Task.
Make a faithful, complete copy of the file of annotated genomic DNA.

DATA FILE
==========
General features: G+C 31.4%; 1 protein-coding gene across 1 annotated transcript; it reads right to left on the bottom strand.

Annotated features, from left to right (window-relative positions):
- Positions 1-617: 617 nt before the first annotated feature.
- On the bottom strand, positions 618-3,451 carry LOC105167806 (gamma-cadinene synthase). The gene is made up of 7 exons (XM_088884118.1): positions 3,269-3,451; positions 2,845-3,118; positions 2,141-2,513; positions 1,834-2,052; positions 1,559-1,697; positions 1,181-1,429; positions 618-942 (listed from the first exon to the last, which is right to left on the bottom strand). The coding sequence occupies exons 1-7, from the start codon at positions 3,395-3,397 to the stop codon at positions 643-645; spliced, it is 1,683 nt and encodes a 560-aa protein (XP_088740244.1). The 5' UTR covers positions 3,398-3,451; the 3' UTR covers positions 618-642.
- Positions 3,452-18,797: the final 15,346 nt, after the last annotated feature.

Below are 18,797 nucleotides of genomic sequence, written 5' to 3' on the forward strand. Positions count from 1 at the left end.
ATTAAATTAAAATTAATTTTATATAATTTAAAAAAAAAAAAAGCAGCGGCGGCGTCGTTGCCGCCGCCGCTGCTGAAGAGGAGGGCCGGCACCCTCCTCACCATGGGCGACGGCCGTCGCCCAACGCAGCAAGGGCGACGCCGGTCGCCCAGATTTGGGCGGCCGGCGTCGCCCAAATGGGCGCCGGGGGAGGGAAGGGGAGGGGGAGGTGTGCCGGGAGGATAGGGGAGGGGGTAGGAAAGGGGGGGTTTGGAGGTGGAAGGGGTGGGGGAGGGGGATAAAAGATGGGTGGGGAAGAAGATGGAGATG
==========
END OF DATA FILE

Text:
General features: G+C 31.4%; 1 protein-coding gene across 1 annotated transcript; it reads right to left on the bottom strand.

Annotated features, from left to right (window-relative positions):
- Positions 1-617: 617 nt before the first annotated feature.
- On the bottom strand, positions 618-3,451 carry LOC105167806 (gamma-cadinene synthase). The gene is made up of 7 exons (XM_088884118.1): positions 3,269-3,451; positions 2,845-3,118; positions 2,141-2,513; positions 1,834-2,052; positions 1,559-1,697; positions 1,181-1,429; positions 618-942 (listed from the first exon to the last, which is right to left on the bottom strand). The coding sequence occupies exons 1-7, from the start codon at positions 3,395-3,397 to the stop codon at positions 643-645; spliced, it is 1,683 nt and encodes a 560-aa protein (XP_088740244.1). The 5' UTR covers positions 3,398-3,451; the 3' UTR covers positions 618-642.
- Positions 3,452-18,797: the final 15,346 nt, after the last annotated feature.

Below are 18,797 nucleotides of genomic sequence, written 5' to 3' on the forward strand. Positions count from 1 at the left end.
ATTAAATTAAAATTAATTTTATATAATTTAAAAAAAAAAAAAGCAGCGGCGGCGTCGTTGCCGCCGCCGCTGCTGAAGAGGAGGGCCGGCACCCTCCTCACCATGGGCGACGGCCGTCGCCCAACGCAGCAAGGGCGACGCCGGTCGCCCAGATTTGGGCGGCCGGCGTCGCCCAAATGGGCGCCGGGGGAGGGAAGGGGAGGGGGAGGTGTGCCGGGAGGATAGGGGAGGGGGTAGGAAAGGGGGGGTTTGGAGGTGGAAGGGGTGGGGGAGGGGGATAAAAGATGGGTGGGGAAGAAGATGGAGATG